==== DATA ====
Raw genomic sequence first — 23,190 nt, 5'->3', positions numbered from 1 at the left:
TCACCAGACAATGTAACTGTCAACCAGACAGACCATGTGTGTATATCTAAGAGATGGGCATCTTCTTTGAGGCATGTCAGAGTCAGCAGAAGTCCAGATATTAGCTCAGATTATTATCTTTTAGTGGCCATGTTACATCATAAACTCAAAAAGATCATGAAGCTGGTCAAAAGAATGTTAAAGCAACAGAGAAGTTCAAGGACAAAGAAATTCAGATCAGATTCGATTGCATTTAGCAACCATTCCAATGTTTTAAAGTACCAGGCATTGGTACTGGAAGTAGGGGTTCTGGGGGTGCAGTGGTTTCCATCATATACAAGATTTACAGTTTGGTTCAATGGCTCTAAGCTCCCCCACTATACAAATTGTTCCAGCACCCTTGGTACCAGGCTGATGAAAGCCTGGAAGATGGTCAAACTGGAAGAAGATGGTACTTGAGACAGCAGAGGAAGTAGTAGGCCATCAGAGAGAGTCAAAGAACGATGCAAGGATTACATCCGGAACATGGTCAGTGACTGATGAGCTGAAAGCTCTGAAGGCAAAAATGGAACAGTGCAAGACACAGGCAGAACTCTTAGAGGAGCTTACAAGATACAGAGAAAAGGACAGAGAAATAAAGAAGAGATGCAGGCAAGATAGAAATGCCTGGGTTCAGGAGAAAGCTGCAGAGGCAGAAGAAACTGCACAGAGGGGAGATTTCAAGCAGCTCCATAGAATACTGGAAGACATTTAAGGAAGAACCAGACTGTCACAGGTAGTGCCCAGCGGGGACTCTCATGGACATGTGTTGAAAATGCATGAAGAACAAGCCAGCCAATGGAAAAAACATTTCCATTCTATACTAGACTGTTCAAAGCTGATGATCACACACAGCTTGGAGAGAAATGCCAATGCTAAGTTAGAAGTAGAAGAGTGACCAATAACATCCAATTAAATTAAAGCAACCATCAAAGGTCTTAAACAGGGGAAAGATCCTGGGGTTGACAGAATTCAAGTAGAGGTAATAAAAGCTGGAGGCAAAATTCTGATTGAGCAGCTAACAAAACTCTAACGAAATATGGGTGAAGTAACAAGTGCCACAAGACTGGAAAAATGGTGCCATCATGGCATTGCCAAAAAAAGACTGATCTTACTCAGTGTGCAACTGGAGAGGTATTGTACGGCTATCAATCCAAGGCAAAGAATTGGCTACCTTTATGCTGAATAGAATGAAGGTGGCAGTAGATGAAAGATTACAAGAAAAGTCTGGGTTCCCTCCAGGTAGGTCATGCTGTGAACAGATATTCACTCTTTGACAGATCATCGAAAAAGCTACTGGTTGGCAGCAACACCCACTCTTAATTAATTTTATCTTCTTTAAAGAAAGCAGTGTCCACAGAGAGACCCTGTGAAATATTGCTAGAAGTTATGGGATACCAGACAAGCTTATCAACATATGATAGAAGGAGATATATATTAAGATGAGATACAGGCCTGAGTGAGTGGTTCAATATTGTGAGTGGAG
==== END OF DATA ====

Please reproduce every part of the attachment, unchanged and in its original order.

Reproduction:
Raw genomic sequence first — 23,190 nt, 5'->3', positions numbered from 1 at the left:
TCACCAGACAATGTAACTGTCAACCAGACAGACCATGTGTGTATATCTAAGAGATGGGCATCTTCTTTGAGGCATGTCAGAGTCAGCAGAAGTCCAGATATTAGCTCAGATTATTATCTTTTAGTGGCCATGTTACATCATAAACTCAAAAAGATCATGAAGCTGGTCAAAAGAATGTTAAAGCAACAGAGAAGTTCAAGGACAAAGAAATTCAGATCAGATTCGATTGCATTTAGCAACCATTCCAATGTTTTAAAGTACCAGGCATTGGTACTGGAAGTAGGGGTTCTGGGGGTGCAGTGGTTTCCATCATATACAAGATTTACAGTTTGGTTCAATGGCTCTAAGCTCCCCCACTATACAAATTGTTCCAGCACCCTTGGTACCAGGCTGATGAAAGCCTGGAAGATGGTCAAACTGGAAGAAGATGGTACTTGAGACAGCAGAGGAAGTAGTAGGCCATCAGAGAGAGTCAAAGAACGATGCAAGGATTACATCCGGAACATGGTCAGTGACTGATGAGCTGAAAGCTCTGAAGGCAAAAATGGAACAGTGCAAGACACAGGCAGAACTCTTAGAGGAGCTTACAAGATACAGAGAAAAGGACAGAGAAATAAAGAAGAGATGCAGGCAAGATAGAAATGCCTGGGTTCAGGAGAAAGCTGCAGAGGCAGAAGAAACTGCACAGAGGGGAGATTTCAAGCAGCTCCATAGAATACTGGAAGACATTTAAGGAAGAACCAGACTGTCACAGGTAGTGCCCAGCGGGGACTCTCATGGACATGTGTTGAAAATGCATGAAGAACAAGCCAGCCAATGGAAAAAACATTTCCATTCTATACTAGACTGTTCAAAGCTGATGATCACACACAGCTTGGAGAGAAATGCCAATGCTAAGTTAGAAGTAGAAGAGTGACCAATAACATCCAATTAAATTAAAGCAACCATCAAAGGTCTTAAACAGGGGAAAGATCCTGGGGTTGACAGAATTCAAGTAGAGGTAATAAAAGCTGGAGGCAAAATTCTGATTGAGCAGCTAACAAAACTCTAACGAAATATGGGTGAAGTAACAAGTGCCACAAGACTGGAAAAATGGTGCCATCATGGCATTGCCAAAAAAAGACTGATCTTACTCAGTGTGCAACTGGAGAGGTATTGTACGGCTATCAATCCAAGGCAAAGAATTGGCTACCTTTATGCTGAATAGAATGAAGGTGGCAGTAGATGAAAGATTACAAGAAAAGTCTGGGTTCCCTCCAGGTAGGTCATGCTGTGAACAGATATTCACTCTTTGACAGATCATCGAAAAAGCTACTGGTTGGCAGCAACACCCACTCTTAATTAATTTTATCTTCTTTAAAGAAAGCAGTGTCCACAGAGAGACCCTGTGAAATATTGCTAGAAGTTATGGGATACCAGACAAGCTTATCAACATATGATAGAAGGAGATATATATTAAGATGAGATACAGGCCTGAGTGAGTGGTTCAATATTGTGAGTGGAG